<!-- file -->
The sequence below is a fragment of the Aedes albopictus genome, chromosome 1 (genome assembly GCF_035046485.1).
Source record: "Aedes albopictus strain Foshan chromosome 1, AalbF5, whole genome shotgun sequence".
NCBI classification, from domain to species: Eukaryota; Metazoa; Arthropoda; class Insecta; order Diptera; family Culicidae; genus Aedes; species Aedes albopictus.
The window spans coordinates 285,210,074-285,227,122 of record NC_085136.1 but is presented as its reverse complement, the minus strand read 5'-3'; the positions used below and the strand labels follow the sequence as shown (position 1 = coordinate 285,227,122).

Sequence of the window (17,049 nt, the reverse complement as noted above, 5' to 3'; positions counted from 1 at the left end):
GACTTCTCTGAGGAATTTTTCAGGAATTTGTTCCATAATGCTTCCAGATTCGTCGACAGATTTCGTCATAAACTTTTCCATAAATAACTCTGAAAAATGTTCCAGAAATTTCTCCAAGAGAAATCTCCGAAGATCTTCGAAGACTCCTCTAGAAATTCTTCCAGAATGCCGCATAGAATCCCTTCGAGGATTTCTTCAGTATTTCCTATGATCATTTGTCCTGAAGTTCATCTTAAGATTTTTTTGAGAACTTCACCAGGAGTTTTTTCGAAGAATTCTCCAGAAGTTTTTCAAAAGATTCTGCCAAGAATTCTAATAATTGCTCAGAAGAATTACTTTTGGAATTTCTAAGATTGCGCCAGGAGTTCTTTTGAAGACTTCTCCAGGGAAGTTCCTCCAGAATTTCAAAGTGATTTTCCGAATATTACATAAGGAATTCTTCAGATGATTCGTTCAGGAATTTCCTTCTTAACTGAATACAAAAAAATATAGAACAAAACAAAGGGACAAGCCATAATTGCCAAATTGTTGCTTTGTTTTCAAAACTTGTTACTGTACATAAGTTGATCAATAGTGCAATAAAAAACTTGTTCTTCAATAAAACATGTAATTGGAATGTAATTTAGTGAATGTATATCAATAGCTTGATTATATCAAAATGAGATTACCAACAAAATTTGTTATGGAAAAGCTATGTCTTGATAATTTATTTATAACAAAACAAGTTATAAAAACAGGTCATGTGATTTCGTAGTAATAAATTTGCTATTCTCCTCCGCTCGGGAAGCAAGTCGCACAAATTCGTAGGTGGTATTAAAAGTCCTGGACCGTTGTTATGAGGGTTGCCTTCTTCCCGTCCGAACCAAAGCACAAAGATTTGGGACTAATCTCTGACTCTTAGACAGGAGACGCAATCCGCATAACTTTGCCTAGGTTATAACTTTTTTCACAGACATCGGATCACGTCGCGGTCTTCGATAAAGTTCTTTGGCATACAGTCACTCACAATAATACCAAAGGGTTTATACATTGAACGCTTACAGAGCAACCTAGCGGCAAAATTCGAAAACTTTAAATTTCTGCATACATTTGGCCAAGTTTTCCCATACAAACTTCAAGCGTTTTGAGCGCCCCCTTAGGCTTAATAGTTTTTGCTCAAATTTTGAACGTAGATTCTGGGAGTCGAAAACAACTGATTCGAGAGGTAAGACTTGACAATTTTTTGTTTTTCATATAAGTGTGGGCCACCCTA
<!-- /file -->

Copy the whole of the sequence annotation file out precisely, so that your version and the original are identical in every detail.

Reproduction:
The sequence below is a fragment of the Aedes albopictus genome, chromosome 1 (genome assembly GCF_035046485.1).
Source record: "Aedes albopictus strain Foshan chromosome 1, AalbF5, whole genome shotgun sequence".
NCBI classification, from domain to species: Eukaryota; Metazoa; Arthropoda; class Insecta; order Diptera; family Culicidae; genus Aedes; species Aedes albopictus.
The window spans coordinates 285,210,074-285,227,122 of record NC_085136.1 but is presented as its reverse complement, the minus strand read 5'-3'; the positions used below and the strand labels follow the sequence as shown (position 1 = coordinate 285,227,122).

Sequence of the window (17,049 nt, the reverse complement as noted above, 5' to 3'; positions counted from 1 at the left end):
GACTTCTCTGAGGAATTTTTCAGGAATTTGTTCCATAATGCTTCCAGATTCGTCGACAGATTTCGTCATAAACTTTTCCATAAATAACTCTGAAAAATGTTCCAGAAATTTCTCCAAGAGAAATCTCCGAAGATCTTCGAAGACTCCTCTAGAAATTCTTCCAGAATGCCGCATAGAATCCCTTCGAGGATTTCTTCAGTATTTCCTATGATCATTTGTCCTGAAGTTCATCTTAAGATTTTTTTGAGAACTTCACCAGGAGTTTTTTCGAAGAATTCTCCAGAAGTTTTTCAAAAGATTCTGCCAAGAATTCTAATAATTGCTCAGAAGAATTACTTTTGGAATTTCTAAGATTGCGCCAGGAGTTCTTTTGAAGACTTCTCCAGGGAAGTTCCTCCAGAATTTCAAAGTGATTTTCCGAATATTACATAAGGAATTCTTCAGATGATTCGTTCAGGAATTTCCTTCTTAACTGAATACAAAAAAATATAGAACAAAACAAAGGGACAAGCCATAATTGCCAAATTGTTGCTTTGTTTTCAAAACTTGTTACTGTACATAAGTTGATCAATAGTGCAATAAAAAACTTGTTCTTCAATAAAACATGTAATTGGAATGTAATTTAGTGAATGTATATCAATAGCTTGATTATATCAAAATGAGATTACCAACAAAATTTGTTATGGAAAAGCTATGTCTTGATAATTTATTTATAACAAAACAAGTTATAAAAACAGGTCATGTGATTTCGTAGTAATAAATTTGCTATTCTCCTCCGCTCGGGAAGCAAGTCGCACAAATTCGTAGGTGGTATTAAAAGTCCTGGACCGTTGTTATGAGGGTTGCCTTCTTCCCGTCCGAACCAAAGCACAAAGATTTGGGACTAATCTCTGACTCTTAGACAGGAGACGCAATCCGCATAACTTTGCCTAGGTTATAACTTTTTTCACAGACATCGGATCACGTCGCGGTCTTCGATAAAGTTCTTTGGCATACAGTCACTCACAATAATACCAAAGGGTTTATACATTGAACGCTTACAGAGCAACCTAGCGGCAAAATTCGAAAACTTTAAATTTCTGCATACATTTGGCCAAGTTTTCCCATACAAACTTCAAGCGTTTTGAGCGCCCCCTTAGGCTTAATAGTTTTTGCTCAAATTTTGAACGTAGATTCTGGGAGTCGAAAACAACTGATTCGAGAGGTAAGACTTGACAATTTTTTGTTTTTCATATAAGTGTGGGCCACCCTA